Is Teaching Financial Literacy a Waste of Time?

Not long ago, I wrote about the sad state of financial literacy in the U.S., and how some people, like Annamaria Lusardi of Dartmouth, are proposing widespread education to fix the problem.

But in a brief Money magazine Q&A, Lauren Willis, who teaches financial-products regulation at Loyola Law School, says that’s a waste of time. Excerpts:

Q: What’s so bad about financial education?

A: It doesn’t work. Sellers of financial products spend billions drowning out well-meaning messages to consumers from nonprofits or government agencies. Also, financial products are always changing — credit and insurance products have changed dramatically in the past 20 years — making it hard for educators to keep up. It’s not like sex education. As far as I know, people get pregnant the same way they did when I was in high school.

I couldn’t agree more with her first point. But I’m not sure about her second point: while financial literacy is perhaps more complicated than sexual literacy (or maybe not?), there are probably 10 basic concepts that fuel an understanding of nearly everything else to come.

Q: Then what should we do?

A: Stop trying to turn everyone into a financial planner. Instead, try to get everyone to understand that the people selling you financial products often don’t have your best interests at heart.

Well, okay: it’s true that turning everyone into a financial planner is absurd. And yes, her point about the financial-products sellers is, once again, well taken. But that doesn’t go quite far enough, does it?

Q: What type of regulation do you think would work?

A: Sellers could be required to offer you a default product that is safe. Whenever you applied for a mortgage, for example, you would have to be offered a 30-year fixed amortizing loan.

Well, that’s a fine nudge (a k a Nudge), as far as it goes. But it doesn’t go very far.

On the other hand, I share Willis’s belief that having the federal government teach financial literacy is not a great idea. That is the kind of thing the government tends to do very poorly.

As for teaching children about money, she says “that’s something families can do a much better job of teaching than government can.” Again, I agree. But we’re also looking at a vicious circle here: when parents are financially illiterate — which is the problem here — they’re not going to teach their kids very well, are they? Which means that the minority of people who are smart about money will (potentially) raise kids who are also smart, while the rest … well, you do the math.


Quote from "Intelligent Investor" -Benjamin Graham
"I have never seen dependable calculations
that went beyond simple arithmetic or the most
elementary algebra. Whenever calculus is
brought in or higher algebra you could take it
as a warning that the operator was trying to
substitute theory for experience and usually also
to give to speculation the deceptive guise of
Tell that to the PhDs who modeled option ARMs,
and subprime loans.

Nalam Ravindranath

We are always wise after the incident. We encourage children to borrow left and right. But we do not direct those borrowings into growth oriented investments. We and our kids should realize banks do not lend out of love, but out of greed. We keep on biting we could not chew. Instead of going for small apartment house, we go for big ranch houses. While borrowing, we feel like we are Bill Gates with great future incomes, while servicing a debt we realize that we have no bills but only gates to hell. It is not Beware of Banks, it is Beware of Borrowing for making poor investments. We need to read Charles Dickens( to understand money management) but not investment manuals.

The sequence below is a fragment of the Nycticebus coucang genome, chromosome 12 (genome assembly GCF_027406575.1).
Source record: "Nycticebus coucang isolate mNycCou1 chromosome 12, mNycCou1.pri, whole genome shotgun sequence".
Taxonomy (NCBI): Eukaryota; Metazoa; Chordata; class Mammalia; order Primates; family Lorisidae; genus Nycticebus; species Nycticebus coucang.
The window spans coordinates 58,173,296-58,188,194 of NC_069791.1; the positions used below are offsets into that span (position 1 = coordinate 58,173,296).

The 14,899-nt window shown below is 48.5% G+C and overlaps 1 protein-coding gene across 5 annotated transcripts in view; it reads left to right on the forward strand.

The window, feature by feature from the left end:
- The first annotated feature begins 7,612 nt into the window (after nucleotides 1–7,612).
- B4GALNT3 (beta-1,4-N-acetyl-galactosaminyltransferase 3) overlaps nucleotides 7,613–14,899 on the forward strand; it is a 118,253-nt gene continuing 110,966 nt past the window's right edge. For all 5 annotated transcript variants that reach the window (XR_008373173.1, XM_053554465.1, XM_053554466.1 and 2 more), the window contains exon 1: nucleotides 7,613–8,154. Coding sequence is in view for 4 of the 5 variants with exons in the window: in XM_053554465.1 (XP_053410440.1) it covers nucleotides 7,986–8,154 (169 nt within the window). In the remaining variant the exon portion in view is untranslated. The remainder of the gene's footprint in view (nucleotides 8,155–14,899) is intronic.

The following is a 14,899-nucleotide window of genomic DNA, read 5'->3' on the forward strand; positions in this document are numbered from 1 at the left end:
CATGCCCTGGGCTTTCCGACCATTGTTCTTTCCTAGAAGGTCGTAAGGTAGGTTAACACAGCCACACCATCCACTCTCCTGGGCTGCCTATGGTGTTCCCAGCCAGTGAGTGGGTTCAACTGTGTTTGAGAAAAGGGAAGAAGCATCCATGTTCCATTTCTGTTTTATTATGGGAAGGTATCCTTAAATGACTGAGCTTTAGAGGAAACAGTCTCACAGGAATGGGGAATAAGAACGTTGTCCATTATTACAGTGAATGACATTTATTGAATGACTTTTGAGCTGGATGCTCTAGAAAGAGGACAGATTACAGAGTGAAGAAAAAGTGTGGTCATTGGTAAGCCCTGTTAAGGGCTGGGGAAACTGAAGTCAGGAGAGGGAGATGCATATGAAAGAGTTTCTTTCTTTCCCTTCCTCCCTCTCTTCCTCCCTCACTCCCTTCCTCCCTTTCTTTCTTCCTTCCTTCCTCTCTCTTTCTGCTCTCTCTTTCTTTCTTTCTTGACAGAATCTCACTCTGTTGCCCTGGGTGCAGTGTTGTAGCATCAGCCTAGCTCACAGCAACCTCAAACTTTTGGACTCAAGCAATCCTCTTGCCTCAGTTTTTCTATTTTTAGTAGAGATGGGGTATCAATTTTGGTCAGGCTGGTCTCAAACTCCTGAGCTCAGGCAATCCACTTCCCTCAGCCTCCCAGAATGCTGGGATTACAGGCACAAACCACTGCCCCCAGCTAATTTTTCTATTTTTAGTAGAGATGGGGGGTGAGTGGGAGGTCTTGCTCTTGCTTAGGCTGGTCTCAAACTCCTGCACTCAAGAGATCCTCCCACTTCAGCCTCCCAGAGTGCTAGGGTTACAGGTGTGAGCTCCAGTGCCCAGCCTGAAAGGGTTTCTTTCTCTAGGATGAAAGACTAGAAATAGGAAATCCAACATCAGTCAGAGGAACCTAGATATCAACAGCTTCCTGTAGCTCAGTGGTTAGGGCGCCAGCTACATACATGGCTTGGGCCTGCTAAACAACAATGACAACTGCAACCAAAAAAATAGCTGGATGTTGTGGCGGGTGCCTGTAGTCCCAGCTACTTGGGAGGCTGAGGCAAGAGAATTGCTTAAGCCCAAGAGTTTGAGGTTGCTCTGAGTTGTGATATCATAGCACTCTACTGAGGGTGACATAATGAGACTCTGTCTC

I'm surprised no one has mentioned Robert Kiyasoki's books or Cash Flow games. I bought his game for children and have played it with my then 9 and now 10 year old son. The children's game doesn't teach Wall Street finance, but I've noticed how much more careful he is with his own money and he doesn't use his money to buy toys or other things that give only fleeting gratification; and we've played the game only a few times.


I totally agree that financial education would be a waste of time if it was taught by someone who has not taken the time to learn proper financial concepts. I disagree, however, with Ms Willis, and agree with the author concerning having parents teach money to their children. That is an absolutely horrible idea and there are so many reasons why. I am a licensed, trained, and experienced financial educator. I have sat kneecap to kneecap with families in two major cities, Atlanta and New York City. I have spoken to attorneys, physicians, business owners and executives at corporations. There is one thing that all of them had in common, when it comes to financial education they all were clueless. If these individuals are clueless about their money how on earth do you believe that they can teach their children about money. The only solution to the matter of financial education is to have individuals like myself come into schools and educate children, teachers and parents about proper finaicial concepts. That is the only way that it would make sense. Anything other than that would equal disaster not only for the child but for the financial future of our nation


Joe Smith

I think a financial literacy course should be mandatory for anyone seeking State or Federal public office. To run for President you would have to pass. That would be a major step forward from what we have now.


It's all so simple.We have all been lead to believe that the politicans will do what is in our best interest.Wrong!Think and reflect on you,your family,friends,neighbors,community,state,country and the most important your personal relationship with Jesus Christ and God the Almighty.This nation was founded on Judeo-Christian principles.These truths have never changed,only we have.We as men and women have tried again and again to circumvent our spritiual relationship with the One True God with fear,greed,selfishness.Look to his Word-the only financial planner you need is the Bible.


I am for schools teaching financial literacy personally.